As the trade deadline came to a close, the New York Knicks—sinking ever more quickly beneath the playoff picture—chose to stand pat with the hand they had.
The common denominator for the two trades on the table: third-year guard Iman Shumpert, whose well-documented struggles and precarious relationship with Knicks management had long ago landed him on the block.
In the end, the Knicks decided to hold onto their precocious shooting guard—for now.
But the sigh of relief expelled by Shumpert’s supporters betrays an important point: The Knicks—having tallied two of the most dispiriting losses of the season immediately after the trade deadline—may have missed a golden opportunity.
Mind you, we’re not talking about the much-discussed deal to send Shumpert and Raymond Felton to the Los Angeles Clippers for Darren Collison and Matt Barnes—which, as it turns out, went down to the wire.
Rather, the move in question would’ve given New York something with which it has lately been far too quick to part: a draft pick.
According to ESPN’s Chris Broussard, the Knicks had discussed dealing Shumpert to the Oklahoma City Thunder in exchange for a 2014 first-rounder.
While the pick in question is almost certain to be in the high 20s, it at least would’ve put the Knicks into this year’s draft, which by all accounts stands to be one of the deeper crops in recent memory.
Granted, there’s a serious, inherent risk in jettisoning a known quantity—in Shumpert’s case, a top-notch wing defender with the rudiments of an efficient offensive weapon—on another roll of the die.
At the same time, the Knicks could’ve conceivably used the pick as a means of either moving up in the draft (by packaging it with another asset) or facilitating a trade during the summer.
Take Tyson Chandler. With one year and $14.6 million remaining on his contract after this season, Chandler would’ve been exactly the kind of expiring contract that teams—be they rebuilding or on the edge of contention—would be looking to land.
By adding a first-round pick into the mix, the Knicks might well be able to leverage a pair of young, relatively expensive assets, as opposed to just another expiring.
Which brings us to another reason why the Knicks may have blown a golden opportunity: Assuming the Knicks and Thunder were already on the phone with one another, why wasn’t the possibility of trading Shumpert and Chandler seriously discussed?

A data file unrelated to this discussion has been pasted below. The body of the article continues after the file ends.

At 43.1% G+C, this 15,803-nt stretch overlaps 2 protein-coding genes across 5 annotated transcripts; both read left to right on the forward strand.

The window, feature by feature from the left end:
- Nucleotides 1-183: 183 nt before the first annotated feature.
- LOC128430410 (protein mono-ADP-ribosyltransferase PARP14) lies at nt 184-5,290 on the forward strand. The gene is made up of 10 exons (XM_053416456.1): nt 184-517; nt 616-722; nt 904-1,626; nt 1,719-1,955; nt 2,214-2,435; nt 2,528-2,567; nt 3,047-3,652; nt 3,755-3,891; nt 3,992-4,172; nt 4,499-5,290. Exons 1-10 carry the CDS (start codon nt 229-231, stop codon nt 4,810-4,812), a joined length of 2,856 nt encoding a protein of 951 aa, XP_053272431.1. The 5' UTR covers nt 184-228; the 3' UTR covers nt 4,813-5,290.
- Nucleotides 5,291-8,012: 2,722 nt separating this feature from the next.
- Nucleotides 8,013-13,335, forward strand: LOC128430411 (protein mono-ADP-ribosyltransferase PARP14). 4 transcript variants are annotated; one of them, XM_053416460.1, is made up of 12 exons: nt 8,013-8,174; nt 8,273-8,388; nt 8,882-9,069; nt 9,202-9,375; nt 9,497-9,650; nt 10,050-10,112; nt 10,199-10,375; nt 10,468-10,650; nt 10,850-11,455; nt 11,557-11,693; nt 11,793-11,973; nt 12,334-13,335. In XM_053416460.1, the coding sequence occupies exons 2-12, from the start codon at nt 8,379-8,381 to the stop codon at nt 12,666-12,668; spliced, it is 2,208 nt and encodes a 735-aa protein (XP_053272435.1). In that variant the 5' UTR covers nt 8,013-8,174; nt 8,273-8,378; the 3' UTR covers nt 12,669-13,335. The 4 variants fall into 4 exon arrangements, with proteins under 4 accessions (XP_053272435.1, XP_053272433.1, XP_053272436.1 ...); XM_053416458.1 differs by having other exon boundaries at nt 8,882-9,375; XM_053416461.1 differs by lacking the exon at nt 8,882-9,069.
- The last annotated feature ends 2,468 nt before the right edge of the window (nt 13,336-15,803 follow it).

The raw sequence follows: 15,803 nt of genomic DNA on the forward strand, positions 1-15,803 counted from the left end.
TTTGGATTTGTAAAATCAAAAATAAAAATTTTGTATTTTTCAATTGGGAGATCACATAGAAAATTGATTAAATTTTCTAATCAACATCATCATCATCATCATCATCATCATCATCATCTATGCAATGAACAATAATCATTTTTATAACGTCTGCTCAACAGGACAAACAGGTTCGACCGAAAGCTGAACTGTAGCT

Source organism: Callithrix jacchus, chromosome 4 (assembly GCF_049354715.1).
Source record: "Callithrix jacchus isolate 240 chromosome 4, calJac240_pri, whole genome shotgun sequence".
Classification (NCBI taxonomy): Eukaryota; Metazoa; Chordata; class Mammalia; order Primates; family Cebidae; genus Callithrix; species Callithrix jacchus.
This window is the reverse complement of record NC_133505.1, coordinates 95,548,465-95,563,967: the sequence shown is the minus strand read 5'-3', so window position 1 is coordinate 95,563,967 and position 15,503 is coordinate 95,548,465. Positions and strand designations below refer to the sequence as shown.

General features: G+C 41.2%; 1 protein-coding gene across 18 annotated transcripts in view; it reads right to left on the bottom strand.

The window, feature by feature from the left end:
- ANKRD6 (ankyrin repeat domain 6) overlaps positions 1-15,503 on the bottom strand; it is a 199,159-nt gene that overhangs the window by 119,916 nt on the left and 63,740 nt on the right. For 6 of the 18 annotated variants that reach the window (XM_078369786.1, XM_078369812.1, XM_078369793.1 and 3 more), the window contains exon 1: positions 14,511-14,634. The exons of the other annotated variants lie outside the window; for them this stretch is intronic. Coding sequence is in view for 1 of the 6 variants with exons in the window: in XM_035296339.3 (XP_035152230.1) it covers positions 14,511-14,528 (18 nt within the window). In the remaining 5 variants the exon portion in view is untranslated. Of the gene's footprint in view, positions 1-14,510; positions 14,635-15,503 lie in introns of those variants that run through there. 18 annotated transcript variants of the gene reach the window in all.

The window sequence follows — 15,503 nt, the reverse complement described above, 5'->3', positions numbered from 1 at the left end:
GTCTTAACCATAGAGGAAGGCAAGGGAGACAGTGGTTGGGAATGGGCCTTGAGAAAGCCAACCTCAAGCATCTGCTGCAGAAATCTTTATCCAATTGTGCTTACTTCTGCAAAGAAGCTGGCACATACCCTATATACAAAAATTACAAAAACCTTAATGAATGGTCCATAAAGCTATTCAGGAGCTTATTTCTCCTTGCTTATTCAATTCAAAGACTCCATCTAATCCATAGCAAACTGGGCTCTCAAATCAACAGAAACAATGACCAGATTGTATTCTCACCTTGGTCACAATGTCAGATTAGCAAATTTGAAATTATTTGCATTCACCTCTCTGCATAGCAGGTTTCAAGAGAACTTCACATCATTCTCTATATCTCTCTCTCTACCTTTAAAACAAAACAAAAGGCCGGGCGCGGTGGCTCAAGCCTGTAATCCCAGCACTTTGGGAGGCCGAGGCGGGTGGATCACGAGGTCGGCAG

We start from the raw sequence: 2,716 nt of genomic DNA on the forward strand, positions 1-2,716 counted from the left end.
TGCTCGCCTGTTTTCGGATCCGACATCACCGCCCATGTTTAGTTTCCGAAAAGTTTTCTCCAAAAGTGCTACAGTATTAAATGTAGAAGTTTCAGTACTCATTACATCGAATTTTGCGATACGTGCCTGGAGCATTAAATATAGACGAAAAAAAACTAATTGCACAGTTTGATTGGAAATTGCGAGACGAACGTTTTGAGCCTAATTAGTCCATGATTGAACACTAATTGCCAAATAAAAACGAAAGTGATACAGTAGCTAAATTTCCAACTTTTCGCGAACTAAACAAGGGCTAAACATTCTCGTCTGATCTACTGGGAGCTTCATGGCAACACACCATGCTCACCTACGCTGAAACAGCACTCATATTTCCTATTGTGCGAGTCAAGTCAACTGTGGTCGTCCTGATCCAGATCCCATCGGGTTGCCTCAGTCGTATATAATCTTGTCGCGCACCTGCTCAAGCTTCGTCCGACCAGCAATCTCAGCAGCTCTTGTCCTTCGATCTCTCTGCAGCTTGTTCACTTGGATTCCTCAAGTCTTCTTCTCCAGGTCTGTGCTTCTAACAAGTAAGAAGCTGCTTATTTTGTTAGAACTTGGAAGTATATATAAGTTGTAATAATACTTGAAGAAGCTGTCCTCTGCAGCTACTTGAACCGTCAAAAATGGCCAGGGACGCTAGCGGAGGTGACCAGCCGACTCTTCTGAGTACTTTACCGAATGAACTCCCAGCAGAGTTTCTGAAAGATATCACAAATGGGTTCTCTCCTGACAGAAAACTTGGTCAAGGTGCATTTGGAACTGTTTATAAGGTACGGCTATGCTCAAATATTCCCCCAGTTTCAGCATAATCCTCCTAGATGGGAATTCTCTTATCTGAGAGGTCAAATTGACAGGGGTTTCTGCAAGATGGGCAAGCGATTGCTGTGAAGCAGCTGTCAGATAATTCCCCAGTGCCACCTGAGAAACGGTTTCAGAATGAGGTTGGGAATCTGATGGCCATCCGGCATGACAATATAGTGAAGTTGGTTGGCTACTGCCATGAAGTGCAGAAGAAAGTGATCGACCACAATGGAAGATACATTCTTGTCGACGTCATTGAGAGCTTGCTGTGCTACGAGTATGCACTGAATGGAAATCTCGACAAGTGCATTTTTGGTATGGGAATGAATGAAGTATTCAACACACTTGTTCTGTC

To wit: Chandler and Shumpert for Kendrick Perkins, Nick Collison, Thabo Sefolosha, along with OKC’s first and second-round picks (one each, that is).
The Thunder get the big upgrade at center they’ve been fishing for—along with a versatile wing defender with upside to boot—while the Knicks get two bigs for the price of one, together with a ticket to draft day.
The move wouldn’t have made much of a dent in New York’s precarious financial picture, but it at least would’ve given the team another pick—which, as we know, is precisely the kind of commodity good teams must make use of under the new collective bargaining agreement.
There is, of course, a flip side to all of this: If teams like the Clippers and Thunder are interested in an asset you’ve long since resigned yourself to flipping, might there be a chance that you’re undervaluing said asset?
It’s a fair question, one whose answer likely won’t be known for years. Although, according to the New York Daily News’ Frank Isola, more than one NBA executive entered this NBA season believing the Knicks would end up on the wrong side of it: "'The rest of the league seems to value Iman more than the Knicks do,' said one Eastern Conference executive. 'And his value is high.'"
That was before the season started, however. Since then, Shumpert’s disappointing play—a product of internal strife and a slew of nagging injuries—has yielded regression across the advanced-stat board.
It’ll likely be years before we have a clearer picture of whether or not the Knicks accurately assessed Shumpert’s potential, or whether they missed out on a rotation-ready prospect.
Regardless of where the judgment falls, Knicks Knation has to be feeling at least a bit of trepidation toward ownership's shaky trade-day trigger finger.